4.8.09

White English Ironstone - what a collection!

We just acquired a huge collection of white ironstone from Staffordshire, England. I was doing some research on some of the pieces and came across an article I wanted to share with you. I found it on Martha Stewart's site. White ironstone has long been an American favorite. Although massive quantities of the handsome, functional, undecorated and inexpensive Staffordshire were imported to America in the late 1800s, Martha Stewart revived its popularity in the 1990s. It is no longer inexpensive.Ironstone dates to the early 1800s; the name and its formula, containing the mineral feldspar, were patented in 1813 by Charles Mason of Staffordshire, England. Ironstone decorated with colorful patterns was an immediate success in England, but the white-glazed variety has little official history there because virtually all of it was made for export to Europe, Australia, and the United States. It is a staple, like the little black dress of the antiques world, can't go wrong with it.

By the 1830s, enterprising British potters recognized a potential market among rural American families buying china for the first time. They put together services of snowy-white ironstone, predicting that its simplicity and affordability would appeal to the no-frills aesthetic associated with American country life. These pieces, given names such as graniteware, stoneware, pearl china, or feldspar china, are now all categorized as ironstone.

White ironstone patterns fall into distinct periods. The earliest, called gothic or primary, date from the 1830s to 1840s and comprise paneled hexagonal or octagonal shapes. More rounded forms emerged in the 1860s, including harvest patterns decorated with relief-molded berries or sheaves of wheat. After 1860, bulbous, highly ornamental designs combined ribs with leaves and flowers, and from 1880 on, ironstone reverted to plainer forms, often unadorned except for the handles or finials.The once ubiquitous and affordable ironstone is now highly coveted by collectors and therefore expensive. A teapot might sell for $350 and a soap dish for $200. Its quality is based on the evenness of the color and the crispness of the relief work. All edges, finials, and handles should be chip-free and unrepaired. The cost of a piece depends on its maker, pattern, condition, and rarity, as well as where it is being sold.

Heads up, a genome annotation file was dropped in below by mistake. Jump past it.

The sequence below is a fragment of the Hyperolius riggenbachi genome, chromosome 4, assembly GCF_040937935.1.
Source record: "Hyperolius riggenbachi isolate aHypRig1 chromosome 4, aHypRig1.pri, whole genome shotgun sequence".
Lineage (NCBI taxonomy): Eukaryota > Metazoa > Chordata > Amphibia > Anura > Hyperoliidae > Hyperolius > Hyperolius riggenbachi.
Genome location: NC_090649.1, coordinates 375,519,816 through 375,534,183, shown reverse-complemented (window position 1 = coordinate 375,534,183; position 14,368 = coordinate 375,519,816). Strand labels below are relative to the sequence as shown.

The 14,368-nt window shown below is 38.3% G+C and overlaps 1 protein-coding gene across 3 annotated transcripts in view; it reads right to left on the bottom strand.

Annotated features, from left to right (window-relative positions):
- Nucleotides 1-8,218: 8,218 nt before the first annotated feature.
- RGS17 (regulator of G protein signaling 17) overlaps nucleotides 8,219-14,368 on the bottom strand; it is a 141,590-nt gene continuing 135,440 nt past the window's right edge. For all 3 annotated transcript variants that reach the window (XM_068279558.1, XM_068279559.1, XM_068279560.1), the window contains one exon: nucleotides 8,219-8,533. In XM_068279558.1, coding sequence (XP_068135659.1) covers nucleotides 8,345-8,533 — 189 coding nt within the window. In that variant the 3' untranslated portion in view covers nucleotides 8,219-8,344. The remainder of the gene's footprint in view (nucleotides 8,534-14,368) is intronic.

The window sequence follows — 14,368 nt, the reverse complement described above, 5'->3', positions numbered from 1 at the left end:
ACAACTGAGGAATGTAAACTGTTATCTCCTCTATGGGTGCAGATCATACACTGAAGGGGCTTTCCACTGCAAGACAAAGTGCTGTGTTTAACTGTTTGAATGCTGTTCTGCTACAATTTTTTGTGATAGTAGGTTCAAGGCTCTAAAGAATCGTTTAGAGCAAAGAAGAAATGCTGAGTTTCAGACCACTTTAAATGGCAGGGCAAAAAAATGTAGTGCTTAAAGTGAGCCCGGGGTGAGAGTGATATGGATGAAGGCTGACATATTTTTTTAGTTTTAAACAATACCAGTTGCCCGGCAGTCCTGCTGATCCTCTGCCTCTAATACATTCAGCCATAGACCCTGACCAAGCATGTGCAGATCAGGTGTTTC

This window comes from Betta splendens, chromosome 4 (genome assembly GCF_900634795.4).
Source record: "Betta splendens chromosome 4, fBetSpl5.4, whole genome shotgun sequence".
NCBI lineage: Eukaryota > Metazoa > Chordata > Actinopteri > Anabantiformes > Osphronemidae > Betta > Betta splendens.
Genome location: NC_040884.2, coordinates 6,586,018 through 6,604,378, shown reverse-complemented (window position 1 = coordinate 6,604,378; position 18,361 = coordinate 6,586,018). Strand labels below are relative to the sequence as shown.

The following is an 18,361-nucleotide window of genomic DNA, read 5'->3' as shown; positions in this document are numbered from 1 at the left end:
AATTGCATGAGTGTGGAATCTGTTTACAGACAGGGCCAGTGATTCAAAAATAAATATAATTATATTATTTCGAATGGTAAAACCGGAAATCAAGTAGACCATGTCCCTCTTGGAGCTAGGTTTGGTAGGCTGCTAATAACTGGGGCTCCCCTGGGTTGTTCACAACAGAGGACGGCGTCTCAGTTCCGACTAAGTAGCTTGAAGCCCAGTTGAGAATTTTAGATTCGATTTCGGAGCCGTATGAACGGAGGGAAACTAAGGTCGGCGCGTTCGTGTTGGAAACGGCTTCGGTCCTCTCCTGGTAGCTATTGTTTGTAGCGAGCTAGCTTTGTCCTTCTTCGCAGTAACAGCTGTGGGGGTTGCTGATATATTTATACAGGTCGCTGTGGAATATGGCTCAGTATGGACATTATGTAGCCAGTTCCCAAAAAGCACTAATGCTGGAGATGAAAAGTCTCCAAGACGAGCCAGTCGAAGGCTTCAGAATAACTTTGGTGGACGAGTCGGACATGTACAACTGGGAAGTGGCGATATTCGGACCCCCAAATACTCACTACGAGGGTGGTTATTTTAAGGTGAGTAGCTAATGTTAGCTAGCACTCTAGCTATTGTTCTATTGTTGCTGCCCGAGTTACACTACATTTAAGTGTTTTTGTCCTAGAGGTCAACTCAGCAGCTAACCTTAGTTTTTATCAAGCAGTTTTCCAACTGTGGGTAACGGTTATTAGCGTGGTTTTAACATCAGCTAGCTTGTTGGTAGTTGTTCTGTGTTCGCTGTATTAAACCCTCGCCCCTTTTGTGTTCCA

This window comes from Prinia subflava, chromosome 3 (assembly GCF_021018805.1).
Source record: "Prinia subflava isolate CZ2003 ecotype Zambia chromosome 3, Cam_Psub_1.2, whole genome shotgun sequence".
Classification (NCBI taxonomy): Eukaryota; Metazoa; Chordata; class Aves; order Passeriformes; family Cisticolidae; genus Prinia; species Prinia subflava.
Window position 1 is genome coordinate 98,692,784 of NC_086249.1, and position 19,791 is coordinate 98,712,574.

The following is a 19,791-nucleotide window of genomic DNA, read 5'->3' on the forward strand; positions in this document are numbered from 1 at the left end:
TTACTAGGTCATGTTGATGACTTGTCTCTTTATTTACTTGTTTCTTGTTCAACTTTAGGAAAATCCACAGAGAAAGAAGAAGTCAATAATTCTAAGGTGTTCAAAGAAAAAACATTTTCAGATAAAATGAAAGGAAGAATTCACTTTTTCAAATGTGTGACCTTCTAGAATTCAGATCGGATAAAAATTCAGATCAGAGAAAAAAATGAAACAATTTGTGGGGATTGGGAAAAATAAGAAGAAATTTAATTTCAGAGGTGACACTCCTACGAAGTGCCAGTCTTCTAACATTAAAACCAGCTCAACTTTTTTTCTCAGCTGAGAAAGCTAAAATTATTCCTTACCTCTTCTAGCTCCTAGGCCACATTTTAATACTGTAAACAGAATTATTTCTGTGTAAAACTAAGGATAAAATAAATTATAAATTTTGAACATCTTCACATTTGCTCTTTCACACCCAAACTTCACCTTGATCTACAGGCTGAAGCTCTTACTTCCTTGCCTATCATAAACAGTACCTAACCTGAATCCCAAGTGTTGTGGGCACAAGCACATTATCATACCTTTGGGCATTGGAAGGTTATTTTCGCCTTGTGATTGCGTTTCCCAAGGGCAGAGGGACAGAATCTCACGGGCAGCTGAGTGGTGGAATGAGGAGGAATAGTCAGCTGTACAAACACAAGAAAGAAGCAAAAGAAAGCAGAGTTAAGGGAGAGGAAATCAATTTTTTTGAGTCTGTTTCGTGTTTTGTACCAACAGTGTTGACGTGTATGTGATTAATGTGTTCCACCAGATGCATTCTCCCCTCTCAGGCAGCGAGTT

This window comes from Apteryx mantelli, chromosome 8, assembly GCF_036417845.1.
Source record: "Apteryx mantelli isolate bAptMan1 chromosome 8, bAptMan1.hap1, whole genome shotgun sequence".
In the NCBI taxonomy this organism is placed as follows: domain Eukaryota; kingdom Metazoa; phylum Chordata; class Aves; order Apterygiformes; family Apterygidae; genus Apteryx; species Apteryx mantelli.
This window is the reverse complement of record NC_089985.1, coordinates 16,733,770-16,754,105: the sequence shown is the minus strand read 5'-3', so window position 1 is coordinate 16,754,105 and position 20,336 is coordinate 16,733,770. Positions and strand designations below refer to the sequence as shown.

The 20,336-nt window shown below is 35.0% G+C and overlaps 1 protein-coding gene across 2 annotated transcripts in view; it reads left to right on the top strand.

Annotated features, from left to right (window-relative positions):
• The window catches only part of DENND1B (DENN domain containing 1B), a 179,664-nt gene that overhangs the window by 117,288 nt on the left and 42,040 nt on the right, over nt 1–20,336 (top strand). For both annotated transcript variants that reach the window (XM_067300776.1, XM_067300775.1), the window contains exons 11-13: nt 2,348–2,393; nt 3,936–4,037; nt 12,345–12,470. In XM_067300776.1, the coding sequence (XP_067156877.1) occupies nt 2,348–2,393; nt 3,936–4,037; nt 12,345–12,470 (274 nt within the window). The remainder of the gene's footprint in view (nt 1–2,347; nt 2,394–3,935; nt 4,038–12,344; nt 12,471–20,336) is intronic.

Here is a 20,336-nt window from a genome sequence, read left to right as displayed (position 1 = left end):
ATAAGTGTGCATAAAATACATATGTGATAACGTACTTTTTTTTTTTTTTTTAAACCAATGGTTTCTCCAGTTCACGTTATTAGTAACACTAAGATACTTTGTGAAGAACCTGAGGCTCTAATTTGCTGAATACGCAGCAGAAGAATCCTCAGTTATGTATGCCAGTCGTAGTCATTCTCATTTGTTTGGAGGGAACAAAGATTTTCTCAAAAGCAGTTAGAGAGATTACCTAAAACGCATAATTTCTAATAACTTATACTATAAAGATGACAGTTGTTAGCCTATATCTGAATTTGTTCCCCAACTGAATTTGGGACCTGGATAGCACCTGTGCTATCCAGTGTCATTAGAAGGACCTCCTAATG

I never tire of seeing White Ironstone in displays or changing it around. it is so cherished by collectors. It can be used with any combination of color or texture.

8 comments:

The Attic said...

I love white ironstone too! I am curious about the set of forks on the plates..can you tell me if those are seafood forks and the price? Thanks Cordelia!

Cordelia of Cottage Antiques said...

Yes, their seafood/cocktail forks, old Wallace plate.

call the shop! 619-222-1967

Rita said...

Lucky you....they are bellissimi

Ted said...

Hello! Our selection committee compiled an exclusive list of theTop Antiques Blogs, and yours was included in the Top 100! Check it out at http://thedailyreviewer.com/top/Antiques

You can claim your Top 100 Blogs Award Badge at http://thedailyreviewer.com/pages/badges

Steph said...

the pitcher....can you tell me if that is a t.r. boote? looks exactly like one that i have. if so, do you know the value? i'm soooo curious! great website!

Wizard of Was said...

Hi Cordelia,
I love the white ironstone, too! I had a pitcher like yours about a month ago...now I have seller's remorse! Hope to see you one day soon!
My Best
Gale

Cordelia of Cottage Antiques said...

Steph, The pitcher is Royal Crownford Falconware, England - $65

Cordelia of Cottage Antiques said...

Gale - I'm with you - I love all the white ironstone, nothing like it. We have a lot more pitchers in our shop - part of a very large collection, everything's not pictured here.
Come see us!
~Cordelia